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Front Oncol. 2018 Jun 29;8:242. doi: 10.3389/fonc.2018.00242. eCollection 2018.

Urinary Lead Concentration Is an Independent Predictor of Cancer Mortality in the U.S. General Population.

Author information

1
School of Life Sciences, Beijing University of Chinese Medicine, Beijing, China.
2
Department of Physiology, LKS Faculty of Medicine, University of Hong Kong, Hong Kong, Hong Kong.
3
Department of Epidemiology and Statistics, School of Basic Medicine, Peking Union Medical College, Institute of Basic Medical Sciences, Chinese Academy of Medical Sciences, Beijing, China.
4
Department of Biostatistics and Bioinformatics, Winship Cancer Institute, Emory University, Atlanta, GA, United States.

Abstract

Lead is a ubiquitous pollutant that constitutes an environmental hazard worldwide. Although lead has been known as a carcinogenic factor in animal models, its role in human carcinogenesis is still a topic of debate with limited epidemiological evidence. Moreover, the association between urinary lead, as the most non-invasive and accessible way for lead measurement in human, and cancer mortality in general population has never been explored. We addressed this subject using continuous National Health and Nutrition Examination Survey 1999-2010 data and its Mortality Follow-Up Study. Of 5,316 subjects in study population, 161 participants died due to cancer. Cancer-specific mortality was associated with urinary lead levels after multivariable adjustment. Kaplan-Meier survival curve and cubic regression spline analyses indicated that high concentration of urinary lead exhibited significant association with raised death rate of cancer. Despite the marked decrease in environmental lead levels over the past three decades, lead exposure is still the significant determinant of cancer mortality in general population in U.S., and quantification of urinary lead may serve as a non-invasive approach to facilitate biomarker discovery and clinical translational research.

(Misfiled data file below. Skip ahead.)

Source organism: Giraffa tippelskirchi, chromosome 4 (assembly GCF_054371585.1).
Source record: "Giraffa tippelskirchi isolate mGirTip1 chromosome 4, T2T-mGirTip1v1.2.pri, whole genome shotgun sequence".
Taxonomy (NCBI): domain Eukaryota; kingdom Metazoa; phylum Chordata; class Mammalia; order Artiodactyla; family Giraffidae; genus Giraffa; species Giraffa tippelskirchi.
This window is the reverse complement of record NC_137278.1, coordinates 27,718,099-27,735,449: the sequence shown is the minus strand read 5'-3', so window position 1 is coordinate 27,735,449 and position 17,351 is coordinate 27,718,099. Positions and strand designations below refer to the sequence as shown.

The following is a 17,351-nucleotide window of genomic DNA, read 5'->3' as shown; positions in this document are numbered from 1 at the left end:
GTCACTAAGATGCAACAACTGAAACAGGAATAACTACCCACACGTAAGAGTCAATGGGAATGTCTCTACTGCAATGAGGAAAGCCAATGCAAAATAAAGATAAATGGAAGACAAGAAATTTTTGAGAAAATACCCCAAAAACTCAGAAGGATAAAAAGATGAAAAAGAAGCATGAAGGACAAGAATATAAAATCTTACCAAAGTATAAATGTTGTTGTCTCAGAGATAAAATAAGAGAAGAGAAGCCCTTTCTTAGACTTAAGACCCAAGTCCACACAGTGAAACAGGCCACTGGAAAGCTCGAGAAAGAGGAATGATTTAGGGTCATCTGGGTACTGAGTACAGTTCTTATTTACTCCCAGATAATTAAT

KEYWORDS:

National Health and Nutrition Examination Survey; biomarker; cancer mortality; epidemiology; urinary lead

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